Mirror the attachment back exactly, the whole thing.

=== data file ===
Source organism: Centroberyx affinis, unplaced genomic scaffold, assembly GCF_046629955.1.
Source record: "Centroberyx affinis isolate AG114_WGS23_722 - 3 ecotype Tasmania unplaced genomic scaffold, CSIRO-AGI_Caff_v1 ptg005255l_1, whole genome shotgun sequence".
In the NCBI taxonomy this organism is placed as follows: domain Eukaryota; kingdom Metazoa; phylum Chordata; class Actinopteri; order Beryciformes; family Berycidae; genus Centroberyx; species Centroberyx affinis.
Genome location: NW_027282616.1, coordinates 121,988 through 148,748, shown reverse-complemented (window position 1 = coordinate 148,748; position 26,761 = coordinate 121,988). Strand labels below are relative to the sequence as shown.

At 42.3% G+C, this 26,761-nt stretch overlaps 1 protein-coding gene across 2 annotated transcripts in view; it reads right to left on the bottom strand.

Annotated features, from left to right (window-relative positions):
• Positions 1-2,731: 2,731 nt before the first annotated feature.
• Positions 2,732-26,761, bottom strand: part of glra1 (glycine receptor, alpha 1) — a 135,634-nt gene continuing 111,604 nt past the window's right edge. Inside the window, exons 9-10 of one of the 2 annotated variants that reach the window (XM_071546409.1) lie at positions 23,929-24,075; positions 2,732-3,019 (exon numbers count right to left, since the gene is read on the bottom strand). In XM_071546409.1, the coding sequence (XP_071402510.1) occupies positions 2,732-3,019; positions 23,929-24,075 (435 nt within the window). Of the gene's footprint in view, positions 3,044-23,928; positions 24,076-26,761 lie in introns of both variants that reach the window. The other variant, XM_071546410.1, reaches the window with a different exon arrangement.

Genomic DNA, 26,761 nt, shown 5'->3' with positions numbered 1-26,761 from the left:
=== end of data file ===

Source organism: Centroberyx affinis, unplaced genomic scaffold, assembly GCF_046629955.1.
Source record: "Centroberyx affinis isolate AG114_WGS23_722 - 3 ecotype Tasmania unplaced genomic scaffold, CSIRO-AGI_Caff_v1 ptg005255l_1, whole genome shotgun sequence".
In the NCBI taxonomy this organism is placed as follows: domain Eukaryota; kingdom Metazoa; phylum Chordata; class Actinopteri; order Beryciformes; family Berycidae; genus Centroberyx; species Centroberyx affinis.
Genome location: NW_027282616.1, coordinates 121,988 through 148,748, shown reverse-complemented (window position 1 = coordinate 148,748; position 26,761 = coordinate 121,988). Strand labels below are relative to the sequence as shown.

At 42.3% G+C, this 26,761-nt stretch overlaps 1 protein-coding gene across 2 annotated transcripts in view; it reads right to left on the bottom strand.

Annotated features, from left to right (window-relative positions):
• Positions 1-2,731: 2,731 nt before the first annotated feature.
• Positions 2,732-26,761, bottom strand: part of glra1 (glycine receptor, alpha 1) — a 135,634-nt gene continuing 111,604 nt past the window's right edge. Inside the window, exons 9-10 of one of the 2 annotated variants that reach the window (XM_071546409.1) lie at positions 23,929-24,075; positions 2,732-3,019 (exon numbers count right to left, since the gene is read on the bottom strand). In XM_071546409.1, the coding sequence (XP_071402510.1) occupies positions 2,732-3,019; positions 23,929-24,075 (435 nt within the window). Of the gene's footprint in view, positions 3,044-23,928; positions 24,076-26,761 lie in introns of both variants that reach the window. The other variant, XM_071546410.1, reaches the window with a different exon arrangement.

Genomic DNA, 26,761 nt, shown 5'->3' with positions numbered 1-26,761 from the left: